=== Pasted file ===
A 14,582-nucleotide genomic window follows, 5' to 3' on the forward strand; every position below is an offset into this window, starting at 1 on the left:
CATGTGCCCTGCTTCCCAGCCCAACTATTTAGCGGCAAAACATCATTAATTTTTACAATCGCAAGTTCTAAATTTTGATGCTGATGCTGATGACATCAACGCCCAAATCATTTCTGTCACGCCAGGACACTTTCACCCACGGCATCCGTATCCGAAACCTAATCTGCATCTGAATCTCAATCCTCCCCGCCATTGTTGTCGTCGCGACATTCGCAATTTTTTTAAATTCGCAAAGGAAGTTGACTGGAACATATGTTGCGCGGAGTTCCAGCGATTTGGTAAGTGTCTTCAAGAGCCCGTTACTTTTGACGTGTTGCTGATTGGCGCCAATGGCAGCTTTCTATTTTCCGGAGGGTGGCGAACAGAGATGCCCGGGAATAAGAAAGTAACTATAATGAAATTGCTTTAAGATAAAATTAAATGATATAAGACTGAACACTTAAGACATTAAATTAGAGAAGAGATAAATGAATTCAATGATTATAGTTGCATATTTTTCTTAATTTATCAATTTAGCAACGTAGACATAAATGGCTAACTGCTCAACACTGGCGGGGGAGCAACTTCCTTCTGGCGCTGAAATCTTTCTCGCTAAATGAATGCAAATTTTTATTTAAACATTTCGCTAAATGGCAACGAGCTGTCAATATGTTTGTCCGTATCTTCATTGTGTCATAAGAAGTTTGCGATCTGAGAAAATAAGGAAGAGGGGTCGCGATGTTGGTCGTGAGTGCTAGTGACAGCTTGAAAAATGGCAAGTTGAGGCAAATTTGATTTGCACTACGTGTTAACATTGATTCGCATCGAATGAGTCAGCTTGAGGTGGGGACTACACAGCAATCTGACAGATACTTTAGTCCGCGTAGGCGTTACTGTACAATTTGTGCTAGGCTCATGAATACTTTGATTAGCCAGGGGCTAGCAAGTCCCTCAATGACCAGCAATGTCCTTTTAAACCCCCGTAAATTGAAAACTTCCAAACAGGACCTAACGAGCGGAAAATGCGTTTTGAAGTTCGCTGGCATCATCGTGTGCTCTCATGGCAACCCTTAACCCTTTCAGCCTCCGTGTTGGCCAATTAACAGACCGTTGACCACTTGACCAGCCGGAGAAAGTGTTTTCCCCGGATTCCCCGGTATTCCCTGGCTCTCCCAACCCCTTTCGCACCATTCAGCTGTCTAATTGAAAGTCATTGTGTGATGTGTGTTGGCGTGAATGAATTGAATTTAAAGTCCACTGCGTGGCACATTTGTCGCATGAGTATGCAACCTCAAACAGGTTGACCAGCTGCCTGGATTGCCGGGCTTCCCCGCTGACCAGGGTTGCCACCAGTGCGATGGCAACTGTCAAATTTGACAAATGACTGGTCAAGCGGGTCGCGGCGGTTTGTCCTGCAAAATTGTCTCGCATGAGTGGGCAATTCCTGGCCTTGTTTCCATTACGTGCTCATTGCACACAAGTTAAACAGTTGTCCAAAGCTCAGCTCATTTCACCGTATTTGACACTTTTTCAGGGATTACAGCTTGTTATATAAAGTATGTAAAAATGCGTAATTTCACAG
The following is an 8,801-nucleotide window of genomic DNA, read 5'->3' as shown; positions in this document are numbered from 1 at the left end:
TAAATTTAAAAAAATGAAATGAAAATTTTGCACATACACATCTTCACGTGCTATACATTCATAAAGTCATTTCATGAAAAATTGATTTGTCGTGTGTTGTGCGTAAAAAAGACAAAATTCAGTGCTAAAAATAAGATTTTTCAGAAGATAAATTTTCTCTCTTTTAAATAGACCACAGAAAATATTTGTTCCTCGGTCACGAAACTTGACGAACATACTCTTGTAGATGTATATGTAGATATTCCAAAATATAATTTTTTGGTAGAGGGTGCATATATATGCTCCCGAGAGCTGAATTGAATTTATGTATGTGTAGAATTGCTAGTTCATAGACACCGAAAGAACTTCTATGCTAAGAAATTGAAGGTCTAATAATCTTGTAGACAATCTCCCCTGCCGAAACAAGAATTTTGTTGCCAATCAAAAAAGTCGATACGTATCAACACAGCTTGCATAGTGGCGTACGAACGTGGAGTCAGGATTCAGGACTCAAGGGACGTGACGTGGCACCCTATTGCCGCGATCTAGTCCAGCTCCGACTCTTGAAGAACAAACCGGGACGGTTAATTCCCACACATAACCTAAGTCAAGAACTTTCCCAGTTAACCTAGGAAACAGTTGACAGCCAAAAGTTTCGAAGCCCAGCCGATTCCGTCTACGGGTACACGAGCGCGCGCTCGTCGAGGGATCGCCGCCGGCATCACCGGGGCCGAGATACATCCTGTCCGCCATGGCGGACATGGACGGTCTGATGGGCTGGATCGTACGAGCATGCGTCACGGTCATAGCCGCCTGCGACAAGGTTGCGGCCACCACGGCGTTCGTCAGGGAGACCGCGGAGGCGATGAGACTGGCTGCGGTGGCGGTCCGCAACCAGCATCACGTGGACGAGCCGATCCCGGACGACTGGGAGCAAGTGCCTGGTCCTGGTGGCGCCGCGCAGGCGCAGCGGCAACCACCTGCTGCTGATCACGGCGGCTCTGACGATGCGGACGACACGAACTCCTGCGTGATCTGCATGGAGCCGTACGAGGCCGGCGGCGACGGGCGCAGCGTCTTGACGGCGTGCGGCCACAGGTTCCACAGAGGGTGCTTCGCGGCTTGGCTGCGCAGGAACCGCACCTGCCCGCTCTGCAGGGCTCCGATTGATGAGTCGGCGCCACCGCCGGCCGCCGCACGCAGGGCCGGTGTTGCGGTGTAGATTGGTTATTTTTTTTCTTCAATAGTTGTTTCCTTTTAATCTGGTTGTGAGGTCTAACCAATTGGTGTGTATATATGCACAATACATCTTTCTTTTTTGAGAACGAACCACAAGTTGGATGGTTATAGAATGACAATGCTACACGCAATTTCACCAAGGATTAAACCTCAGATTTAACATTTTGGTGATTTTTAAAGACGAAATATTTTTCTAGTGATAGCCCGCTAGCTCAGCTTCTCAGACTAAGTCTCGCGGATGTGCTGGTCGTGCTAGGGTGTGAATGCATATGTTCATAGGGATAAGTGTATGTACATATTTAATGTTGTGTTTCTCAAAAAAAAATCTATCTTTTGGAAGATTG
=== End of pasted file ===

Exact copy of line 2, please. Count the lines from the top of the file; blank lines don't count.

CATGTGCCCTGCTTCCCAGCCCAACTATTTAGCGGCAAAACATCATTAATTTTTACAATCGCAAGTTCTAAATTTTGATGCTGATGCTGATGACATCAACGCCCAAATCATTTCTGTCACGCCAGGACACTTTCACCCACGGCATCCGTATCCGAAACCTAATCTGCATCTGAATCTCAATCCTCCCCGCCATTGTTGTCGTCGCGACATTCGCAATTTTTTTAAATTCGCAAAGGAAGTTGACTGGAACATATGTTGCGCGGAGTTCCAGCGATTTGGTAAGTGTCTTCAAGAGCCCGTTACTTTTGACGTGTTGCTGATTGGCGCCAATGGCAGCTTTCTATTTTCCGGAGGGTGGCGAACAGAGATGCCCGGGAATAAGAAAGTAACTATAATGAAATTGCTTTAAGATAAAATTAAATGATATAAGACTGAACACTTAAGACATTAAATTAGAGAAGAGATAAATGAATTCAATGATTATAGTTGCATATTTTTCTTAATTTATCAATTTAGCAACGTAGACATAAATGGCTAACTGCTCAACACTGGCGGGGGAGCAACTTCCTTCTGGCGCTGAAATCTTTCTCGCTAAATGAATGCAAATTTTTATTTAAACATTTCGCTAAATGGCAACGAGCTGTCAATATGTTTGTCCGTATCTTCATTGTGTCATAAGAAGTTTGCGATCTGAGAAAATAAGGAAGAGGGGTCGCGATGTTGGTCGTGAGTGCTAGTGACAGCTTGAAAAATGGCAAGTTGAGGCAAATTTGATTTGCACTACGTGTTAACATTGATTCGCATCGAATGAGTCAGCTTGAGGTGGGGACTACACAGCAATCTGACAGATACTTTAGTCCGCGTAGGCGTTACTGTACAATTTGTGCTAGGCTCATGAATACTTTGATTAGCCAGGGGCTAGCAAGTCCCTCAATGACCAGCAATGTCCTTTTAAACCCCCGTAAATTGAAAACTTCCAAACAGGACCTAACGAGCGGAAAATGCGTTTTGAAGTTCGCTGGCATCATCGTGTGCTCTCATGGCAACCCTTAACCCTTTCAGCCTCCGTGTTGGCCAATTAACAGACCGTTGACCACTTGACCAGCCGGAGAAAGTGTTTTCCCCGGATTCCCCGGTATTCCCTGGCTCTCCCAACCCCTTTCGCACCATTCAGCTGTCTAATTGAAAGTCATTGTGTGATGTGTGTTGGCGTGAATGAATTGAATTTAAAGTCCACTGCGTGGCACATTTGTCGCATGAGTATGCAACCTCAAACAGGTTGACCAGCTGCCTGGATTGCCGGGCTTCCCCGCTGACCAGGGTTGCCACCAGTGCGATGGCAACTGTCAAATTTGACAAATGACTGGTCAAGCGGGTCGCGGCGGTTTGTCCTGCAAAATTGTCTCGCATGAGTGGGCAATTCCTGGCCTTGTTTCCATTACGTGCTCATTGCACACAAGTTAAACAGTTGTCCAAAGCTCAGCTCATTTCACCGTATTTGACACTTTTTCAGGGATTACAGCTTGTTATATAAAGTATGTAAAAATGCGTAATTTCACAG